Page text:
All are Open Road clients that might be excused some concerns about the crossover with certain Blue Rubicon-represented rivals: eBay, Sainsbury’s and O2.
However, if they are sore, they are not showing it – Asda for example referred enquiries to the agencies while Sainsbury's director of corporate affairs Alex Cole said she was not concerned. The others were unavailable for comment.
Blue Rubicon CEO Gordon Tempest Hay insists both sets of clients are "absolutely 100 per cent positive" about the move, though he admits there are ongoing discussions about integration issues.
Many rival agencies privately acknowledge the neatness of the combination, which offers Blue Rubicon a pedigree in the political space where it was previously lacking.
Opinions differ as to how hard the agency has been trying in this area, however.
One could consult the quarterly register in which member agencies of the Association of Professional Political Consultants have to record their public affairs clients.
While Blue Rubicon has generally reported around nine clients over the space of the past two years (to Open Road’s 25), only two of the names have remained the same over the period: Heathrow and Facebook.
Tempest Hay clarifies that Heathrow’s main public affairs agency is Portland and Blue Rubicon often puts clients on the register out of caution over its corporate work butting up against the political realm.
But the past is the past. Blue Rubicon version 2014 is unquestionably able to satisfy the parts that its previous incarnation did not reach.
And if any client has first call on the expanded team it is Coca-Cola, for which Blue Rubicon does European corporate work and Open Road does UK public affairs. Another account they have in common is accountancy firm BDO.
Tempest Hay does not overplay the combination’s appeal to Coke, observing simply that "we already work together so it’s really a continuation of that relationship".
A potential obstacle to integration is the fact the two agencies will not initially be under one roof – the journey between Open Road’s Mayfair base and Blue Rubicon’s more casual London Bridge home takes around 20 minutes.
However, their respective staff, who have been set up in a buddy system to get to know each other, at least have a nice excuse for a jaunt along the Thames.
The delay is due to Open Road’s lease commitments rather than any client conflict strategy, according to one of its directors and co-founders, Martin LeJeune, who also values a bit of breathing space over hastening to co-habitate.
"There are so many mergers and acquisitions in our industry that go horribly wrong that it’s better to take your time and get it right," he cautions. "You have to manage coming together sensitively."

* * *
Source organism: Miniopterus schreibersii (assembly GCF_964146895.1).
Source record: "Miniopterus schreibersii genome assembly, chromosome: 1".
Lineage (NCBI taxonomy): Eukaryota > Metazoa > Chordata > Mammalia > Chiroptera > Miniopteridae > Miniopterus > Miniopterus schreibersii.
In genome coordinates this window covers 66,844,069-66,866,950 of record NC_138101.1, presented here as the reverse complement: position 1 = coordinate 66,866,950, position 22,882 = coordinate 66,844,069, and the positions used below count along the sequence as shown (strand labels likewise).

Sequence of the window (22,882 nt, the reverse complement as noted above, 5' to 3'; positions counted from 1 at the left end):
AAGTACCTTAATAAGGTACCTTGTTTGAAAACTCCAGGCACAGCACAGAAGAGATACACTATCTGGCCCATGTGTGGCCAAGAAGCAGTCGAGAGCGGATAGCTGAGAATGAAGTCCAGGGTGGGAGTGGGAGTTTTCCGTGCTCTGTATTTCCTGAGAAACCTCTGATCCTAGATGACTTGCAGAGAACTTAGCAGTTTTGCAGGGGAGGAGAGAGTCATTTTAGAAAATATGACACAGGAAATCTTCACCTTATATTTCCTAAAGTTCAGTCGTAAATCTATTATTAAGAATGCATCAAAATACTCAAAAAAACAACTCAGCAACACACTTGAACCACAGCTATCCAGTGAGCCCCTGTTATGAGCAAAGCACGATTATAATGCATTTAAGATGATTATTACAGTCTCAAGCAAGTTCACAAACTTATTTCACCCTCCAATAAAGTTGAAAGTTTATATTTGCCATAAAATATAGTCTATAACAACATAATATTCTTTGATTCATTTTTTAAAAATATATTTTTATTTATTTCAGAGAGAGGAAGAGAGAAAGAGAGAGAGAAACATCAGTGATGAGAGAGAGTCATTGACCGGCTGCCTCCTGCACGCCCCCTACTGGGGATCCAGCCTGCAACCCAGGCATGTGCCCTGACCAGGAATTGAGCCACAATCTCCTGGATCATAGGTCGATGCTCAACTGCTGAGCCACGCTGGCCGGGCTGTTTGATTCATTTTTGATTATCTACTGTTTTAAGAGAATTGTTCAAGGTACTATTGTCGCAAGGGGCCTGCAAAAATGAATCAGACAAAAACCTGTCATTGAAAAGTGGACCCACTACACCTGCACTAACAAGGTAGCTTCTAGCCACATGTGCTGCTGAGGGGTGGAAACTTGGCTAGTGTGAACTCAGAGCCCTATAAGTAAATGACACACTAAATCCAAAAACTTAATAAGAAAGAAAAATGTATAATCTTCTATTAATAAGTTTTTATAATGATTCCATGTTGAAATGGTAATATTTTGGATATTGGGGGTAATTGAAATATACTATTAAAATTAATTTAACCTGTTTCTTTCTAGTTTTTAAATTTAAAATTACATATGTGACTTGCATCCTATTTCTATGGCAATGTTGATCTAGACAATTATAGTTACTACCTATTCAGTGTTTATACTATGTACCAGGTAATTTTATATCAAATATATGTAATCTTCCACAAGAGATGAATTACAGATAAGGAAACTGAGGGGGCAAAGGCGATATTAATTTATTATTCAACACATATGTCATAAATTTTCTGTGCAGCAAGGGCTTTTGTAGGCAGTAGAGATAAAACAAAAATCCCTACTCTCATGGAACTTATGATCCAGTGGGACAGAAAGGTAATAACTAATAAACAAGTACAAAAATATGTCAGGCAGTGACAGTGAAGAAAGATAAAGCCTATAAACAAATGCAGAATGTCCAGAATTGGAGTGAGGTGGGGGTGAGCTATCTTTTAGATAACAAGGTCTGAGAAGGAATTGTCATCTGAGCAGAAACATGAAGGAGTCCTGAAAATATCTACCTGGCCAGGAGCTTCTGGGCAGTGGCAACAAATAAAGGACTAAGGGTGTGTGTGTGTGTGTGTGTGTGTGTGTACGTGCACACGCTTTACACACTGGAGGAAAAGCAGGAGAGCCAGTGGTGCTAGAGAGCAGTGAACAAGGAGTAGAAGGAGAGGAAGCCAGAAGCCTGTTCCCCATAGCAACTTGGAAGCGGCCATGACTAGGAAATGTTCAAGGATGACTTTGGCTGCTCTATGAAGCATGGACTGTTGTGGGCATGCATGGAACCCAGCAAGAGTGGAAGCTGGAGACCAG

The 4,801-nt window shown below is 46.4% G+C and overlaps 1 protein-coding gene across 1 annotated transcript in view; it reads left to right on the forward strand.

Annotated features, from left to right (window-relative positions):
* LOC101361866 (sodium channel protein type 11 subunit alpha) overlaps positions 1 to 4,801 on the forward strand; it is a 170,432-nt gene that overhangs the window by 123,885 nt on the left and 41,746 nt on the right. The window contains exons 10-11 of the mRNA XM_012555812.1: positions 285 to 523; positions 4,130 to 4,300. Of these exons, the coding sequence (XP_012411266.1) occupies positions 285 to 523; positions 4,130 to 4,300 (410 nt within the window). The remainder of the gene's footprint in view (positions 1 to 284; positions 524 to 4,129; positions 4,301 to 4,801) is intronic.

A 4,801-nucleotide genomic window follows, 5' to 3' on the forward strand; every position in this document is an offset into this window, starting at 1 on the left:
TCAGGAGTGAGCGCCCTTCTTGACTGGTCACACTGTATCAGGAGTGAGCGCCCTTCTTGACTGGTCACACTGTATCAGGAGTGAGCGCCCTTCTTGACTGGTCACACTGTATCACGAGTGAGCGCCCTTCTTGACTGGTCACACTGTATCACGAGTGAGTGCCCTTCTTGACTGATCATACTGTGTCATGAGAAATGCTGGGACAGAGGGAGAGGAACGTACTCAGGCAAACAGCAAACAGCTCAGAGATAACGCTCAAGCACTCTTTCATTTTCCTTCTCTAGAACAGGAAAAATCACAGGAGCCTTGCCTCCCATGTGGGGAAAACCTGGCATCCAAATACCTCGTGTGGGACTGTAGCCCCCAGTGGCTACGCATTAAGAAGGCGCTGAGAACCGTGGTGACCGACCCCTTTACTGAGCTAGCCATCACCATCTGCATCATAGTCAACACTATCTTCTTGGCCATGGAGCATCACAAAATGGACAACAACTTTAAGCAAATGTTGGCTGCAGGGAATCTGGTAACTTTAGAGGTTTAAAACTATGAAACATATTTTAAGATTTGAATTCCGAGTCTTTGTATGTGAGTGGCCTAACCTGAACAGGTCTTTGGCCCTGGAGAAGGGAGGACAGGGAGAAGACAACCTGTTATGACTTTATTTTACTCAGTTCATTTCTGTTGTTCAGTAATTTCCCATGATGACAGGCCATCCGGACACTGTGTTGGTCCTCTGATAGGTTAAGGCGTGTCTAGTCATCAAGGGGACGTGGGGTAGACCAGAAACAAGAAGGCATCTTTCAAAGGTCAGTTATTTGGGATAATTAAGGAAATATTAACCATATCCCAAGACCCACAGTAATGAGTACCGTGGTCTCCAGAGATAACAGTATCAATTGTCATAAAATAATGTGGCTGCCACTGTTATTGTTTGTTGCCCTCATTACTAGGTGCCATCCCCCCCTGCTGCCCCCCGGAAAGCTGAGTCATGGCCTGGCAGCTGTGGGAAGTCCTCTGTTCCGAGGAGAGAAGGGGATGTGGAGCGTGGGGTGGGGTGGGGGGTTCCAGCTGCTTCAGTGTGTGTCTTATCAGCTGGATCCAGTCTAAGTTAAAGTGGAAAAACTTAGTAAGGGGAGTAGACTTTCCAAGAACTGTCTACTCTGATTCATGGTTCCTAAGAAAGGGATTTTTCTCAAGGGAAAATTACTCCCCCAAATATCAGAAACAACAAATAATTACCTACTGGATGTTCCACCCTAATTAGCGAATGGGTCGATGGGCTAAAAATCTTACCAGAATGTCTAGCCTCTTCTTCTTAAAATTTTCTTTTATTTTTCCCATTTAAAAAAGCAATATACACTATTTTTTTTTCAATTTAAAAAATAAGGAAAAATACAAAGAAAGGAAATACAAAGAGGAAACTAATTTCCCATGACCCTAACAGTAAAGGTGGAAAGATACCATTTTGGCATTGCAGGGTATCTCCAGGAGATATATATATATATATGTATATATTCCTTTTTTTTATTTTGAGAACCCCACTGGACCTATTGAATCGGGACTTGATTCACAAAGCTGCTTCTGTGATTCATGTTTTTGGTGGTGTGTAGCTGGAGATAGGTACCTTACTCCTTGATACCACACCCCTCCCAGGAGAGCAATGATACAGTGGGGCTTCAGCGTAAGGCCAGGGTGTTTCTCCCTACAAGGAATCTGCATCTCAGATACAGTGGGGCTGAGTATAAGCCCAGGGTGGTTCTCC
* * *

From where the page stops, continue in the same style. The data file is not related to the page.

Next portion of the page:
This sensitivity apparently extends to the financial incentives for Open Road’s management to stay on board. As PRWeek reported on Monday, there is no earn-out component to the transaction and the combination will have a single P&L.
"Both management teams really wanted to avoid an earn-out because they are destructive things," says Tempest Hay. "Anyone who deals with one of the big marketing services groups will tell you how destructive they are."
Pressed to explain how Blue Rubicon is avoiding the risk of Open Road’s senior staff leaving, he declines to spill the beans but coyly claims to have found "a much better way that means both management teams are committed to the business to see it through to the next phase".
To this LeJeune adds: "We’re in it [and] we’re going to stay in it."
How exactly Open Road slots into Blue Rubicon’s management structure is being worked out, though the agency’s three major shareholders – LeJeune, CEO Graham McMillan and chairman Nick DeLuca – and director Rebecca Reilly are joining Blue Rubicon’s management board.
What Tempest Hay does say about the financial side is that the deal is not value-destructive, that it will not lower Blue Rubicon’s operating profit margin. Its most recent accounts specify its operating profit as a percentage of gross profit was 23.4 per cent in 2012.
He is more forthcoming about the upside of expansion outside the UK, a process that Blue Rubicon started last year by opening offices in Qatar and Dubai, having secured private equity investment in 2012.
Although Open Road only has a London office, its experience in Brussels and Washington leads Tempest Hay to say it is inevitable that those two locations will be on its radar for additional outposts.
"This will be more than a London play," says Tempest Hay. "The strategy for Blue Rubicon over the next three to four years is to become the global leader in transforming the reputations of companies. If you’re going to do that you have to be able to advise with equal weight across the breadth of things that are on the CEO’s agenda – their standing with policymakers and regulators as well as the body public."
Such ambition lends credibility to LeJeune’s professed confidence about revealing the name of his agency’s new owner to his staff.
"We knew we could stand in front of the team last week and say ‘Blue Rubicon’ and they would say ‘wow’ not ‘why’."
Client list at a glance: O2, Sainsbury’s, Centrica, Shell, Coca-Cola
Revenues: £17.8m (2012)
Pre-tax profit: £3.5m (2012)
Awards include: PRWeek Consultancy of the Year 2006, 2007, 2008 and 2012
Sub-brands: Surname & Surname (consumer), Thirty Six Strategy (applies political campaigning thought to business)
Client list at a glance: Asda, Amazon, National Grid, AstraZeneca, Eurostar, Vodafone
Fee income: £2.2m (2012)
Pre-tax profit: undisclosed
This article was updated on 17 February to add a comment from Sainsbury's director of corporate affairs Alex Cole.